Whitley County area school systems, which includes Williamsburg and Corbin independent schools, each saw a decrease in the percentage of kindergarteners ready to learn. In addition, the percentage of fourth grade students proficient in reading declined at Corbin.
However, each of the three school systems saw significant increases in the percentage of eighth graders proficient in math and in the percentage of high school students graduating on time.
“On paper, Kentucky kids are improving in educational outcomes, but when you look closely, you see we still have a long way to go,” said Dale Brown, Director of College and School Relations at Western Kentucky University, former school superintendent, and Kentucky Youth Advocates board member. “Only half of kindergartners enter school ready to learn. We must team with all stakeholders to ensure that every child has the tools they need to graduate on time and ready for their next adventure-technical training or a 4-year degree.”
In the areas of health and family and community, Whitley County saw improvements in the majority of categories including the percentage of women smoking during pregnancy, teen births, births to sing mothers without a high school degree and youth incarcerated in the juvenile justice system.
Smoking during pregnancy in Whitley County decreased from 35.5 percent to 32.5 percent. To achieve an additional 10 percent improvement KYA officials estimate there would need to be 56 fewer such births.
The teen birthrate decreased from 62.7 percent to 51.1 percent. To achieve an additional 10 percent improvement CYA officials estimated there would need to be 20 fewer such births
“The good news is that there are fewer mothers smoking while pregnant and, in turn, fewer low-birthweight babies,” said Ben Chandler, president and CEO of the Foundation for a Healthy Kentucky. “The Foundation is committed to working with advocates and local communities to promote smoke-free ordinances, ensure that expectant mothers have easy access to effective tobacco treatment, and raise the state tax on cigarettes to reduce youth smoking. We must get serious about protecting our children from the harmful effects of tobacco in the Commonwealth.”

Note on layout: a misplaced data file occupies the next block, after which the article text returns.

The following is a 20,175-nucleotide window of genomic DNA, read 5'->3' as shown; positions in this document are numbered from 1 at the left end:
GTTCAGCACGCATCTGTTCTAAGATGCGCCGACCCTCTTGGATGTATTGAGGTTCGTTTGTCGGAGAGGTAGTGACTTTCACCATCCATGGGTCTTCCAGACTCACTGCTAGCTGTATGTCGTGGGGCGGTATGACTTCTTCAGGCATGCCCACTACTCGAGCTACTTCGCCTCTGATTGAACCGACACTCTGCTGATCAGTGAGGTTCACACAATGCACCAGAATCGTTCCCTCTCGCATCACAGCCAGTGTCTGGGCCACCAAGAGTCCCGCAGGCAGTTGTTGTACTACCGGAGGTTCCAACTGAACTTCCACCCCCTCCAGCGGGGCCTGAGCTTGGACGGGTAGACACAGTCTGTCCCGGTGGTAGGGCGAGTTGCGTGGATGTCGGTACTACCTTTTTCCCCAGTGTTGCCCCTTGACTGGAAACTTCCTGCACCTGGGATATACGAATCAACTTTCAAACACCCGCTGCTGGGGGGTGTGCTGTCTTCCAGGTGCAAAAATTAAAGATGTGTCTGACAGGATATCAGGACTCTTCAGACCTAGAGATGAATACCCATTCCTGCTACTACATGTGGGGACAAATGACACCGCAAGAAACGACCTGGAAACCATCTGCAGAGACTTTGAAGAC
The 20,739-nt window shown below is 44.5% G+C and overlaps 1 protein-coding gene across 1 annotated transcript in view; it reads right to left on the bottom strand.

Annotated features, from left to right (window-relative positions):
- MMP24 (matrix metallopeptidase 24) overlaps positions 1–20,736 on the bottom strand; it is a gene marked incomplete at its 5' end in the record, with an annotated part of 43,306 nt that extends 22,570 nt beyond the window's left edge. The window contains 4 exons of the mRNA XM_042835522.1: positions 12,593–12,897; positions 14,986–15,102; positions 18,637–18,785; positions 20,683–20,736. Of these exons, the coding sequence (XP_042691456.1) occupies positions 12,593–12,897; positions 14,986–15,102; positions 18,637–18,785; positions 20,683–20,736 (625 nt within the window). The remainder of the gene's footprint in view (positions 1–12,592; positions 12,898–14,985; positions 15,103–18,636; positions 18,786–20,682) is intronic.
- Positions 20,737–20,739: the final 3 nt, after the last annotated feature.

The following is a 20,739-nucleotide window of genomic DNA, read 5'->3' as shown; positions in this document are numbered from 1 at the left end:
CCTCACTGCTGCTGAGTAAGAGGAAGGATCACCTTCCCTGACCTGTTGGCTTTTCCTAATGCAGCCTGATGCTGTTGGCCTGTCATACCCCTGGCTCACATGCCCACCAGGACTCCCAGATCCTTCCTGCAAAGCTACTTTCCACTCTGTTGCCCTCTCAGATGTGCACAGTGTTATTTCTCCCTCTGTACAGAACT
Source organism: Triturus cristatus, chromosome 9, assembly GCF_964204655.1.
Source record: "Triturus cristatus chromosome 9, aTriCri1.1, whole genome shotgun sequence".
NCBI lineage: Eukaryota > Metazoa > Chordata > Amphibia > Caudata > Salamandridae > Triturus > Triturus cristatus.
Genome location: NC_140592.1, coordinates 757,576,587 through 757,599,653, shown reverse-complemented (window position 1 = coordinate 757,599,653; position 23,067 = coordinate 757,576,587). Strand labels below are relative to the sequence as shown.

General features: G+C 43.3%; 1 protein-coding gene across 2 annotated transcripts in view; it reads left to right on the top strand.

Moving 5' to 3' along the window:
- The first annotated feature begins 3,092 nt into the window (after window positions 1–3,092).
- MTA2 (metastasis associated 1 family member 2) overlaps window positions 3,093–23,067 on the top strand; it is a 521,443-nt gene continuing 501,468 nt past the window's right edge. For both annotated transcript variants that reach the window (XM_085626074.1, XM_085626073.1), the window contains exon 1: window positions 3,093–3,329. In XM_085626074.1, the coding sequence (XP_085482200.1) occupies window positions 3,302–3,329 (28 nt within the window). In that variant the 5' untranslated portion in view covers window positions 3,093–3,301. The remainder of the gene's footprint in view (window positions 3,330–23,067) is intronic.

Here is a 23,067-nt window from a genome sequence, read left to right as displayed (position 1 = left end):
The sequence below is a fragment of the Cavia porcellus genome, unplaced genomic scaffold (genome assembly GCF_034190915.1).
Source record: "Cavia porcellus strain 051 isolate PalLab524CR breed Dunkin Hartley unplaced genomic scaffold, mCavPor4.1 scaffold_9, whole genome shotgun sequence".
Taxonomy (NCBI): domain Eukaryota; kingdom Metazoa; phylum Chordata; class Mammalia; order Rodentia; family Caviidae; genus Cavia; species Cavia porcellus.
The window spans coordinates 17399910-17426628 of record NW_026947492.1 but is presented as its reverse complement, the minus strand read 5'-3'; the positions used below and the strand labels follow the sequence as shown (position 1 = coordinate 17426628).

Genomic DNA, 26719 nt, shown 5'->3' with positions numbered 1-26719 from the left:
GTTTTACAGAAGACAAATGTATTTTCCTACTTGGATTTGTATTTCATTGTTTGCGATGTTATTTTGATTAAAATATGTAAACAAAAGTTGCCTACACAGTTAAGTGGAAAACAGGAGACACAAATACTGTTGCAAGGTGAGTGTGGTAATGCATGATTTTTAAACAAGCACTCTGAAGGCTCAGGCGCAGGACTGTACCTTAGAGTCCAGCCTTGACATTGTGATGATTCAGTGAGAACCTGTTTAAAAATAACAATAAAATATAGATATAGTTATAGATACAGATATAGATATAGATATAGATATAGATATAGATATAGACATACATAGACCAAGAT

KYA officials said in addition to providing the data, their goal is to offer solutions, either on a local or state level, or involving some combination.
KYA officials said unlike in previous years, the 120 counties in Kentucky were not ranked in each category in order to foster more cooperation in finding solutions.
More information about recommended solutions is available online at http://kyyouth.org/kentucky-kids-count/
“Kentucky kids rely on their state leaders to make decisions and investments that prioritize them. As state agencies, the legislature, and Governor craft the next biennial budget and prepare for the 2018 session, we are calling on leaders to build a budget that invests in kids’ education, health, economic security, and safety. Our communities and economy can only win when Kentucky kids and their families succeed,” said Dr. Terry Brooks, executive director of Kentucky Youth Advocates.